What is the Mohs scale? A scale that compares hardness of gemstones and minerals. What the Mohs is not? It is not a scale that weighs gemstones and minerals.
The property of hardness is one of the most important properties of gemstones and minerals, especially important if you invest in jewelry and gemstones.
The relative hardness of the mineral is of enormous value to the gemstone cutter, the gemstone setter, the wearer of jewelry and for everyone considering investing in antique jewelry, 20th-century jewelry and pearls.
Viennese mineralogist, Frederick Mohs (1773-1839) first developed the comparison chart in the early 1800s that compare the relative hardness of ten easily accessible minerals. He introduced the term scratch hardness and set up a comparison scale using ten minerals of different degrees of hardness (Mohs' hardness scale) which is still widely used.
The hardness of a material measures how tightly the atoms are held together within it. This test is done either by scratching one substance with another and using the Moh's Scale. On the Moh's Scale, diamond is ranked 10 and graphite is ranked between 1 and 2. This suggests that diamond is about 40 times harder than graphite. All gemstones known to us today are allocated to Mohs hardness scale. The comparison chart begins with talc which is 1 on the Mohs Scale and is the softest of the 10 gemstones.
The Mohs' hardness scale works up to diamond which is ranked the highest at 10 on the hardness scale. A girl's best friend is also the traditional wedding anniversary gift for couples celebrating their 10th wedding anniversary.
Ranked in order of their hardness the ten gemstones in which those minerals of higher numbers will scratch the minerals with lower numbers. It just makes common sense - right?
For instance, a diamond at 10 on the Mohs scale will scratch a sapphire that is 9 on the hardness scale. Rubies and Sapphires are members of the corundum family in the list of gemstones.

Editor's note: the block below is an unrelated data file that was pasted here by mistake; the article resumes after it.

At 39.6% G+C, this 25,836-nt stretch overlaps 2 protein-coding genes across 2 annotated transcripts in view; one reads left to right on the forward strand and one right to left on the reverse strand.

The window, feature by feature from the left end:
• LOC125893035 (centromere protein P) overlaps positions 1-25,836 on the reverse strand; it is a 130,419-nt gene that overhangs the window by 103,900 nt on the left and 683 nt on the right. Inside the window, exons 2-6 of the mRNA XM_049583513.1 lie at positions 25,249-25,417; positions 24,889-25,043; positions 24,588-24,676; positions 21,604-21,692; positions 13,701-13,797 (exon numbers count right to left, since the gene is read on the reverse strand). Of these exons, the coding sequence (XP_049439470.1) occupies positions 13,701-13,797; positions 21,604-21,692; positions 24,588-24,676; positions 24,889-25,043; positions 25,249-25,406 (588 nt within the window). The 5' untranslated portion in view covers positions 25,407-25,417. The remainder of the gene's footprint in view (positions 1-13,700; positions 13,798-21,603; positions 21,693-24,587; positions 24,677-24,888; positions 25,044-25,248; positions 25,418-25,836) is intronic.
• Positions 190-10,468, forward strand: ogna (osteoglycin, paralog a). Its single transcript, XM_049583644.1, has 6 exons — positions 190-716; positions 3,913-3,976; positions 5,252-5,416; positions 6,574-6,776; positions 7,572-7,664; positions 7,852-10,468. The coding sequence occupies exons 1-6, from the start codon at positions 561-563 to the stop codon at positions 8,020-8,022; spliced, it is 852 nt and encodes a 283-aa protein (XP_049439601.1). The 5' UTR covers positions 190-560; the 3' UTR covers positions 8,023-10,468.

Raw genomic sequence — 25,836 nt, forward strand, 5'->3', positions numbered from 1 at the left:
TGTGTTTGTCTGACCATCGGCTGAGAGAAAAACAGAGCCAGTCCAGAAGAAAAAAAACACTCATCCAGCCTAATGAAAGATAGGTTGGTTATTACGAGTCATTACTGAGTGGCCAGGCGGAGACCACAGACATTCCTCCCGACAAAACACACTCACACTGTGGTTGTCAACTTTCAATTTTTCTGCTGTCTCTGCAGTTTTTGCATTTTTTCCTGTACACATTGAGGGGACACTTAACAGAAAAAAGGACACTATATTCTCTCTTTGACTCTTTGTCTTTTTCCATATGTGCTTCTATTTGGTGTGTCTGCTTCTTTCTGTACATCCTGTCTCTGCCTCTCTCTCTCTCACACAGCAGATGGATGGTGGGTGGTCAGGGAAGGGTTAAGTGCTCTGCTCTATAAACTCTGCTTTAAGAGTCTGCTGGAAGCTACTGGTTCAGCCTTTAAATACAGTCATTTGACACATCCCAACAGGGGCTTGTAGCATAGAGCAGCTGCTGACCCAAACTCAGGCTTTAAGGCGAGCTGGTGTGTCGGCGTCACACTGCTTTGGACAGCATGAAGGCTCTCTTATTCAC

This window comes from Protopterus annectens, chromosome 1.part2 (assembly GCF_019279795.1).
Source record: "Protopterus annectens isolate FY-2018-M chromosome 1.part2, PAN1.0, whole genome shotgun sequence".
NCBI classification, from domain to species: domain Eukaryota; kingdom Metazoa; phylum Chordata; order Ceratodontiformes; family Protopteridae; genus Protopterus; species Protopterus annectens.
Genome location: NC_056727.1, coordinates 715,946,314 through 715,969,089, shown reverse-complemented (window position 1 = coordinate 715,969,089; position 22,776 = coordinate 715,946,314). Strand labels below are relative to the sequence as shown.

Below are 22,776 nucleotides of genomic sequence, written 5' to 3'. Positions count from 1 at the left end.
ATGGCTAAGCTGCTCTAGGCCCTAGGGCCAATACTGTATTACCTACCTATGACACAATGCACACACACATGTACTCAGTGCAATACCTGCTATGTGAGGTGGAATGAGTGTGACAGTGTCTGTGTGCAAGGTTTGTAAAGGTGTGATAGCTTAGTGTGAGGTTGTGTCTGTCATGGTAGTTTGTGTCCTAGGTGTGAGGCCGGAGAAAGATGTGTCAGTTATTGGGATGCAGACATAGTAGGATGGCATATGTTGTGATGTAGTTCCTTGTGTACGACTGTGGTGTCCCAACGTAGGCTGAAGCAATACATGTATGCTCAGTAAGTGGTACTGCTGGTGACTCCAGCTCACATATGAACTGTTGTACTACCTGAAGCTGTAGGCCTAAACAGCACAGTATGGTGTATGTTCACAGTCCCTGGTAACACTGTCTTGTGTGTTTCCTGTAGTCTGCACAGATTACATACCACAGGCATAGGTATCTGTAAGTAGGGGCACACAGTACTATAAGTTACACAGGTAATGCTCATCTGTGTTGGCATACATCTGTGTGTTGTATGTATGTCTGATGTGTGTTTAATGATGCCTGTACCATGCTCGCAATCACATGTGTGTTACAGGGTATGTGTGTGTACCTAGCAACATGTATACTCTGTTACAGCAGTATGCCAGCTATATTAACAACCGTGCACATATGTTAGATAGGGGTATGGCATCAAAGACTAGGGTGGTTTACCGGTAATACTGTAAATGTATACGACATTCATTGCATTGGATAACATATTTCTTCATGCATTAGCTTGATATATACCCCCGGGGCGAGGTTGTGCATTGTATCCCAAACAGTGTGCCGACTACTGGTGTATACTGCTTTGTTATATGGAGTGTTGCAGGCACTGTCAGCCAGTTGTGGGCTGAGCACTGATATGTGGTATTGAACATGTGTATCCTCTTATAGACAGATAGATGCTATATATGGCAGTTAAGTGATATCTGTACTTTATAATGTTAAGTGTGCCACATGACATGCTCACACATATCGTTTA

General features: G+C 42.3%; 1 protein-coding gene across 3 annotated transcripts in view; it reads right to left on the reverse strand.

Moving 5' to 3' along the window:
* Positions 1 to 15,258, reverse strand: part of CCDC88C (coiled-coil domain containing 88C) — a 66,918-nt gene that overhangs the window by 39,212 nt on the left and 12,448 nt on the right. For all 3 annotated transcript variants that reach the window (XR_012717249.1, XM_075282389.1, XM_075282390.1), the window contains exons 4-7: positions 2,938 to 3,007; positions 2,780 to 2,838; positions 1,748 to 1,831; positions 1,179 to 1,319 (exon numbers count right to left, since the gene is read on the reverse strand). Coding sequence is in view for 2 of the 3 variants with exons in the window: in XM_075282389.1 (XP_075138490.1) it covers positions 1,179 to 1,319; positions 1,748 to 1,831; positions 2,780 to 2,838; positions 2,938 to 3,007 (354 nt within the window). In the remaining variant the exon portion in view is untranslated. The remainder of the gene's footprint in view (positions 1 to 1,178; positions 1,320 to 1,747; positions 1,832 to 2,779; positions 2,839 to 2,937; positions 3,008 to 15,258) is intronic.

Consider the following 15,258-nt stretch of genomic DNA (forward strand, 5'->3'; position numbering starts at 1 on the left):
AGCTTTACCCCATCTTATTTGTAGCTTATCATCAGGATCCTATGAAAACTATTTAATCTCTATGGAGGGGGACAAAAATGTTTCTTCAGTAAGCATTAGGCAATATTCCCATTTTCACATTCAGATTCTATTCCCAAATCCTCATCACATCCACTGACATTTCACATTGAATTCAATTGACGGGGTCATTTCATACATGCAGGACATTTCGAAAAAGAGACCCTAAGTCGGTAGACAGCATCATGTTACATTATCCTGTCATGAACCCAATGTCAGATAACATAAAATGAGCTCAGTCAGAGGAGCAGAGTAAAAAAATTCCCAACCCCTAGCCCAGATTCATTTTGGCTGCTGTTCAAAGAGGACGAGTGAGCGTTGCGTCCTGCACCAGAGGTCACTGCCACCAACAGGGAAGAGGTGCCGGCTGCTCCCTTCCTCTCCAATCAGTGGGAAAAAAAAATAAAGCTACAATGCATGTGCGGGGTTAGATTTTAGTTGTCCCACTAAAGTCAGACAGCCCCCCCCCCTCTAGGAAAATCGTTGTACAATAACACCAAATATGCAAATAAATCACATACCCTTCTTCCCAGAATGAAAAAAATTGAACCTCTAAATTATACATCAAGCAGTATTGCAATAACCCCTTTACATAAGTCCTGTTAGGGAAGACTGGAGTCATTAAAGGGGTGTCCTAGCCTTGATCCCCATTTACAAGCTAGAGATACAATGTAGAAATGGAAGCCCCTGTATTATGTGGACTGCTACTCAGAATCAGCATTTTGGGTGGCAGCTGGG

Diamonds may be next door to sapphires on the hardness scale, but they are not as close in hardness. That's why the Mohs Hardness Scale is the relative hardness scale. It only shows which gemstone is harder than another one. Although a diamond at 10, will scratch a ruby or a sapphire at 9, diamonds are four times the hardness of rubies and sapphires.
One of the reasons why Mr De Beers says, Diamonds-are-Forever, is because diamonds are the hardest gemstones on the Mohs' Scale. They really are forever!
The following numeric helps to remember the scale.
Two Girls Coming From Alaska On Quick Train Carrying Diamonds
1. Talc - can be scratched with fingernail
2. Gypsum - can be scratched with fingernail
3. Calcite - can be scratched with fingernail
4. Fluorite - easily scratched with knife
5. Apatite - can be scratched with knife
6. Orthoclase - can be scratched with steel file
7. Quartz - scratches window glass
9. Corundum (ruby, sapphire)
Applying the knowledge Mohs hardness scale will help extend the life of your jewelry. Knowing the hardness of your gemstones will help you know how to clean and store your gem-set jewelry.
For example the luster of gemstones of the Mohs' hardness below 7 can be damaged by - Dust! Some gemstones, like organic gems like pearls, and antique shell cameos are allergic to dust. Dust contains tiny particles of quartz, that is ranked Mohs' hardness 7 and is the number 1 enemy of jewelry and gemstones.
Overtime the scratching of this Quartz Dust may cause the gemstones to become dull and lifeless. Such stones below Mohs hardness 7, must be carefully handled and stored.
These stones should never be stored with gemstones above Mohs' hardness 7 as they will scratch them. Store these gemstones in a dust-free environment.
Schumann, W., Gemstones of the World, Newly Revised & Expanded Third Edition, Sterling Publishing Co., Inc. New York.
Photo Credit: http://www.nature.nps.gov/geology/education/concepts/minerals.cfm
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